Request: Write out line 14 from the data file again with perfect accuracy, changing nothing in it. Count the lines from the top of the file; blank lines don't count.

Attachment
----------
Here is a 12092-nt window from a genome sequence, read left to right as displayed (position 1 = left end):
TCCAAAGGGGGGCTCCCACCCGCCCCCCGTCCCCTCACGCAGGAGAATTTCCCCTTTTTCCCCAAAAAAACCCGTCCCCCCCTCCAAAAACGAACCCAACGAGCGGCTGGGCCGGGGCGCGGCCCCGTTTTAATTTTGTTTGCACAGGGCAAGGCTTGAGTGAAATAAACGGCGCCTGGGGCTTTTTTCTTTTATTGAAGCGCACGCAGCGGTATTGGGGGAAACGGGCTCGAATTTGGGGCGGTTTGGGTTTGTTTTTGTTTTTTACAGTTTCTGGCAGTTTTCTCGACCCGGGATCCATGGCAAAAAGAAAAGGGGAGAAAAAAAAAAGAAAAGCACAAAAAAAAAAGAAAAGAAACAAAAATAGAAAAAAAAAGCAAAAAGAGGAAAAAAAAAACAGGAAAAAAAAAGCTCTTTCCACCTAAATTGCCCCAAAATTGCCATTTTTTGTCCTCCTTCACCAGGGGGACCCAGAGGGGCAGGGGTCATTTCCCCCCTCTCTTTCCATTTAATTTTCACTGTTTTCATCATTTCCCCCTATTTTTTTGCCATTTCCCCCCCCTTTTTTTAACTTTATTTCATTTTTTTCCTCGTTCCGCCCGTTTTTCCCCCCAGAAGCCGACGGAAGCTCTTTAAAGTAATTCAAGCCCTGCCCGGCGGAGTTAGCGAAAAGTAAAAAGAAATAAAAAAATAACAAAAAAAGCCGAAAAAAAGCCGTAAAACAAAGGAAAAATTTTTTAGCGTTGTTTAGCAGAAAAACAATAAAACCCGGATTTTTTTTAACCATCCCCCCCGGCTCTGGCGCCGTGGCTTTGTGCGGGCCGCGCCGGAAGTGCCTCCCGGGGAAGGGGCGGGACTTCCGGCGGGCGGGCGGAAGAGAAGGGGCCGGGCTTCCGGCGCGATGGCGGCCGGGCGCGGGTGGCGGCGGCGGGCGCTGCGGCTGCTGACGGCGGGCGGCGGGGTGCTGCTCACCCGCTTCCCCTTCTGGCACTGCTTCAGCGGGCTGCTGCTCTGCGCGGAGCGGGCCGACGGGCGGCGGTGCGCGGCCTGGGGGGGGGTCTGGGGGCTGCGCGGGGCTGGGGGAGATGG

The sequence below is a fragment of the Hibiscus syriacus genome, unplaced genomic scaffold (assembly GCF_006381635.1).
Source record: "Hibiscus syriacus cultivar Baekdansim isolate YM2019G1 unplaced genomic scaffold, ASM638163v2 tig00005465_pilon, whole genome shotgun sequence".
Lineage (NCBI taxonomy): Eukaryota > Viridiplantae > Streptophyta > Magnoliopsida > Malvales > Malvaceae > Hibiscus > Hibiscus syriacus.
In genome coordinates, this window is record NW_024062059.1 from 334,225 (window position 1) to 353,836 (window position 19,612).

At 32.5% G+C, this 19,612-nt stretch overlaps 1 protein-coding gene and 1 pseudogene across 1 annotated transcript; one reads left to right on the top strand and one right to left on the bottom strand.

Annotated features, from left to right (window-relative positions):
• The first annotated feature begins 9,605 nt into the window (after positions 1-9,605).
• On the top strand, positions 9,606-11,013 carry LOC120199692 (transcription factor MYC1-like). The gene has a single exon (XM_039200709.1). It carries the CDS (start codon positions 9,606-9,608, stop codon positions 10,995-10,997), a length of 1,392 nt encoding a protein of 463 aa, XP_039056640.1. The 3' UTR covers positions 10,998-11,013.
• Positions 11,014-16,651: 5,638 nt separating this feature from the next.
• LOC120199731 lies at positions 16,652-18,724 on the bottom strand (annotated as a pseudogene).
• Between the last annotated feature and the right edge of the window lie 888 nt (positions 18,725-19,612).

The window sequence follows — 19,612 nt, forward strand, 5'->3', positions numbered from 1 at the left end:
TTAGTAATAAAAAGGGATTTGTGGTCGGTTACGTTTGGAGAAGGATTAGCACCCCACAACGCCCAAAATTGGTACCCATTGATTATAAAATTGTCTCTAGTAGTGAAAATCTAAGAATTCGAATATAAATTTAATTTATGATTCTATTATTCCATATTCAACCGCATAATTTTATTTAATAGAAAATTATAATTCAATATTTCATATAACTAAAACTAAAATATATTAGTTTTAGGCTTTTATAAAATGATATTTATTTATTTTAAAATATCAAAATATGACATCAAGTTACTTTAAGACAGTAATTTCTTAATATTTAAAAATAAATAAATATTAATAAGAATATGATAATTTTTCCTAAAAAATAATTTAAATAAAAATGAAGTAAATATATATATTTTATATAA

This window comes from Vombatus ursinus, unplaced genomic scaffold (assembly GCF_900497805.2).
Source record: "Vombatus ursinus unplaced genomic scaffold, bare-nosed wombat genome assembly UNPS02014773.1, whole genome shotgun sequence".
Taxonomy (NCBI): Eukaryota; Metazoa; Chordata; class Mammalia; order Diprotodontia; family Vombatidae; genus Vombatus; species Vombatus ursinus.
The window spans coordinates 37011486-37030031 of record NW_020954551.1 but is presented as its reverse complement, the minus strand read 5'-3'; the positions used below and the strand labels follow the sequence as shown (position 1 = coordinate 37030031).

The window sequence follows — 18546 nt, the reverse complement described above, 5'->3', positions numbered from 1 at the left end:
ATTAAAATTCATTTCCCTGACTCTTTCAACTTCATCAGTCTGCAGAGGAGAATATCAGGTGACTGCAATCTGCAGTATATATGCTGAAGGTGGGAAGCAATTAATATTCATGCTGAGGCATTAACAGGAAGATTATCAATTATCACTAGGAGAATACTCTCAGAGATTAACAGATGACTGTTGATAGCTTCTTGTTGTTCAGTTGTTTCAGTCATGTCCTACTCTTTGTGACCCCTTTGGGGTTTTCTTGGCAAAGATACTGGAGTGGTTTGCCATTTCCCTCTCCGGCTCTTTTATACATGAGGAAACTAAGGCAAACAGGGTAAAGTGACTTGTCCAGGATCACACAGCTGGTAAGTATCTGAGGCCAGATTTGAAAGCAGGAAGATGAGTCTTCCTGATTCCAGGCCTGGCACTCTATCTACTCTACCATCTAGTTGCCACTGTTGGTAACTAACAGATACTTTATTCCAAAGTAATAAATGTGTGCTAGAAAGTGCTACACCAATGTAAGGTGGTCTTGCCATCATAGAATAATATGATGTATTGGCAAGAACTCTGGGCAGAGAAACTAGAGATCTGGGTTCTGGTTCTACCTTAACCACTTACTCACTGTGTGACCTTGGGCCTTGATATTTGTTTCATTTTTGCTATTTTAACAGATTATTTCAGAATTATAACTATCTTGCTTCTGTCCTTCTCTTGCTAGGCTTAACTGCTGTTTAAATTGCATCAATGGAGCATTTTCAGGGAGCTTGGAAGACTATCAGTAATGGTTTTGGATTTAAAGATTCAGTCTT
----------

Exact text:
The window sequence follows — 19,612 nt, forward strand, 5'->3', positions numbered from 1 at the left end: